There’s something unusual about this project. Every time you sit down to work on it, you suddenly remember an important call you have to make, an email you have to answer. You’ve cleaned out your closet three times, and you’re suddenly considering repainting the kitchen – but you’re no closer to finishing your work. Why – why all the delays?
Finally, you force yourself to sit down and start working… and you run smack-dab into the ugly truth. You do not want to work on this assignment… because you HATE it.
Yes, you hateses it, the nasty hobbitses. You hate it with the fire of a thousand suns, you want to take a pill that makes you forget it ever happened to you, it is draining your soul from you drop by precious drop – and you are now having an Adult Tantrum by refusing to do it.
Even the happiest, most fulfilled freelancer will occasionally run into the project they hate, or the portion of their work that they dislike. The question is how to get through it without burning down your workspace or chucking your laptop off a high-rise.
What do you do when you hate your assignment? Listen, the nice thing about loathing a project is that – if you reflect – it may give you some interesting information about yourself. Devote a couple of minutes to thinking about WHY, exactly, you hate this particular assignment (primal moans are allowed).
Is it because it’s boring? Does it involve working with difficult people? Thinking about the origin of your discomfort can help you to imagine solutions.
If you find yourself CONSISTENTLY hating certain kinds of projects, that also provides valuable information. A certain base level of dread is sometimes normal for us perfectionists, anxious thinkers, and/or creative types: you may fear screwing up, or doubt your own abilities. Try to give yourself a break on that account – I know it isn’t easy.
With that being said, another good thing to think about is if you hate your behavior surrounding the project (i.e. I hate that I feel anxious, I hate that I procrastinate), or if you hate the work itself. Is the assignment excessively unchallenging – are you feeling like a trained monkey?
Is it WAY too complex – should you up your rates, so you feel like you’re being adequately compensated for such complicated work?
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Is it in line with your moral values – are you freelancing for a particularly nasty client, or doing something slimy? Your behavior is something you can alter; but if you’re regularly working on something unworthy of your time, you may want to listen to your gut. That feeling of loathing might be trying to lead you to a better path.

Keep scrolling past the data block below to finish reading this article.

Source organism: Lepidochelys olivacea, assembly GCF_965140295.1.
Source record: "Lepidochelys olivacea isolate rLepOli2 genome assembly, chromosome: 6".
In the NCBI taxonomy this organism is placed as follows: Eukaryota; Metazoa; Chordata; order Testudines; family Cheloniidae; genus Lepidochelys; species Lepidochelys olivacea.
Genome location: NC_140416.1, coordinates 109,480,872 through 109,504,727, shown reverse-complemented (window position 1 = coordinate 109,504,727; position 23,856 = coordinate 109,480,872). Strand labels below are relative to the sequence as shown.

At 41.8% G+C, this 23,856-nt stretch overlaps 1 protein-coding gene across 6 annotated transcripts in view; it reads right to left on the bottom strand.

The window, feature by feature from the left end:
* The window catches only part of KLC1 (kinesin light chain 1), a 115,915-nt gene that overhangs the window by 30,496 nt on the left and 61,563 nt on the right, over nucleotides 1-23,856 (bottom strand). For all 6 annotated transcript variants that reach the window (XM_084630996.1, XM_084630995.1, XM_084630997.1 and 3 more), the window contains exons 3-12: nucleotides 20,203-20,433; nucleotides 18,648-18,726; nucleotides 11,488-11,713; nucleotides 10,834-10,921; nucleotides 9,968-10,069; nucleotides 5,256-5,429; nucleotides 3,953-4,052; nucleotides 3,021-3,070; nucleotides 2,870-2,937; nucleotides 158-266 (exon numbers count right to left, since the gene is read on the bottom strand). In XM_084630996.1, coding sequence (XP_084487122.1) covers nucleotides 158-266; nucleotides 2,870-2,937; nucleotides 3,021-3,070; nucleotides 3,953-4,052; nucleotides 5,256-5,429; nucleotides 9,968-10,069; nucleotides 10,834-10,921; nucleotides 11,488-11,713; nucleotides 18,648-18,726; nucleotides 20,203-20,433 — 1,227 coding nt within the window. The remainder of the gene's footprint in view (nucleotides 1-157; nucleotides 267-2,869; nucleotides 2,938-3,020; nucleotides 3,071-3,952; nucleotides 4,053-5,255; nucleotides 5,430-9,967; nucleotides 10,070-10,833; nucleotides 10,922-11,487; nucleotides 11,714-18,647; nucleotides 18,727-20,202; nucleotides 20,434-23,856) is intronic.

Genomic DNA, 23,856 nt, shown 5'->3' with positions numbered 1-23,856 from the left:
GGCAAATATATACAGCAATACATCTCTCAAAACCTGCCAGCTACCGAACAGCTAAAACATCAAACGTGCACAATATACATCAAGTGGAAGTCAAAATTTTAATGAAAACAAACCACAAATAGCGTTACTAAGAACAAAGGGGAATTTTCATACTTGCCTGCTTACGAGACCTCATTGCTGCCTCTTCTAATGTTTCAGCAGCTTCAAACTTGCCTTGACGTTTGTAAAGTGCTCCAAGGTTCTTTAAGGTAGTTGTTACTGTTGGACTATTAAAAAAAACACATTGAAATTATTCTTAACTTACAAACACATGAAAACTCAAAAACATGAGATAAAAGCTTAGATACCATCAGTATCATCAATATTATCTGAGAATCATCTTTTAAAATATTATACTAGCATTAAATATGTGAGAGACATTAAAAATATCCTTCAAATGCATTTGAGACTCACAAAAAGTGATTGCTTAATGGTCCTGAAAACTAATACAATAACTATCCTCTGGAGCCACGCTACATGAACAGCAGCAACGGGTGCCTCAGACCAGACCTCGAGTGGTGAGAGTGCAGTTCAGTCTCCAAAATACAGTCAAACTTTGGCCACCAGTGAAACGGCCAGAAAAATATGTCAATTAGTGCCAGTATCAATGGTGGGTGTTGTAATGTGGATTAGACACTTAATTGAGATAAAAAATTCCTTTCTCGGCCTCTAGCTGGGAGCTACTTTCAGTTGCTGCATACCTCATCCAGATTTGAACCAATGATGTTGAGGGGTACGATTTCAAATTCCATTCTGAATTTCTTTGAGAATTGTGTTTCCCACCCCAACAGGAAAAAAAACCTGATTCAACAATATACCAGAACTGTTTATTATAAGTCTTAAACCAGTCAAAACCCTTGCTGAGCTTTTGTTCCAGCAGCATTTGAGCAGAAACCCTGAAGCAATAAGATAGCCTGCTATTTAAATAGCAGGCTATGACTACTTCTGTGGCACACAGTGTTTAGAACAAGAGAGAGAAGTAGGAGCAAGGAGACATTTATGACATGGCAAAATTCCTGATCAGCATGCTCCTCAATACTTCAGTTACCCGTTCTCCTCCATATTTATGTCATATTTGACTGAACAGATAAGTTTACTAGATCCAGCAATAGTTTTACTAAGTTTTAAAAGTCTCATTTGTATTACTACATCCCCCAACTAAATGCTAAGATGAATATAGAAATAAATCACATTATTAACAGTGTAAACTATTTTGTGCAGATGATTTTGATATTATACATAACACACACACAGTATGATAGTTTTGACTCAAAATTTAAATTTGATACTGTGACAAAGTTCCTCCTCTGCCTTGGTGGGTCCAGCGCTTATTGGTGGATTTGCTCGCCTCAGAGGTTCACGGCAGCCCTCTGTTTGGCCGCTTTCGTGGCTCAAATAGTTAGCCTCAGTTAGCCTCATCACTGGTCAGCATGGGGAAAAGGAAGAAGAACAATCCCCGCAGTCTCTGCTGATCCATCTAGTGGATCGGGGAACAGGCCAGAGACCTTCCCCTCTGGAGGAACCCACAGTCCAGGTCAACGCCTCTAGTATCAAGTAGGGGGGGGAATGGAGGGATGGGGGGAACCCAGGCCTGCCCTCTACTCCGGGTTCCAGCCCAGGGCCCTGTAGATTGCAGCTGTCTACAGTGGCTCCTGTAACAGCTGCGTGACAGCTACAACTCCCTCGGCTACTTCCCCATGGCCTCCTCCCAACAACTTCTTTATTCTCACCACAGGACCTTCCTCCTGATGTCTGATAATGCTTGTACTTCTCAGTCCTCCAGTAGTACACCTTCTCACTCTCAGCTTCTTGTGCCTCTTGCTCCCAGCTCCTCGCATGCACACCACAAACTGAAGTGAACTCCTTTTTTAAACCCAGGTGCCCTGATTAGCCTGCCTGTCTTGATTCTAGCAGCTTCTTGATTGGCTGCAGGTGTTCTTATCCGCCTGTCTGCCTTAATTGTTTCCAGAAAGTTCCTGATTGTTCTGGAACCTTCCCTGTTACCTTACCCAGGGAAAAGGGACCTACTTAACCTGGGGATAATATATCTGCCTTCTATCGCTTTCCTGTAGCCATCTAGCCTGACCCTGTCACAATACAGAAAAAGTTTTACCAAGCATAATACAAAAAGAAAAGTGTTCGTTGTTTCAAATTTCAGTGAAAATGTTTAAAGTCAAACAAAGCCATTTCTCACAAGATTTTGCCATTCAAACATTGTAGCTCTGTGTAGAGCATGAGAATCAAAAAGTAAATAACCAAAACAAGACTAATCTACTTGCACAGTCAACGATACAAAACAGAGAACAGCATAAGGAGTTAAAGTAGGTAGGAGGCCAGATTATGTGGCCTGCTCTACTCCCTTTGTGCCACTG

If you’re finding that the majority of your work is dull, makes you miserable, leaves you feeling unfulfilled, or (worst of all) is harmful to yourself/society, think about making a professional change. We spend a good deal of our life working, and hating your career will make achieving overall happiness difficult.
If you’ve taken the time to consider WHY you hate the project and have decided that, yes, for the nonce, you need to address your own behavior – try embracing your hatred, instead of fighting it.
Accept that you will feel some discomfort; odds are that allowing yourself to feel dislike will alleviate some of your angst. Set boundaries for yourself, and take breaks for fun.
For instance, if the project is boring, set a timer and make a game of getting the work done within the allotted time span. Put on good music, so you can work to a soundtrack. Take breaks so you don’t get overwhelmed by tedium.
If it involves working with difficult people, decide on your personal boundaries beforehand, and (again) take breaks from the annoying individuals in question.
Create a rewards system for yourself: if you finish Loathsome Project by Thursday, you get to get a massage or buy that nice gadget you’ve been eyeing.
The good news is that even the most hateful project usually seems almost palatable in hindsight – and that the WORST work often makes for a good story down the road. You won’t always love every project: embrace your hatred, and come out the other end a stronger, more resilient freelancer – no laptop-chucking required.
Kate Hamill lives and works in New York City, where she consumes an inordinate amount of Sriracha daily. You can catch up with her on Twitter at @katerone.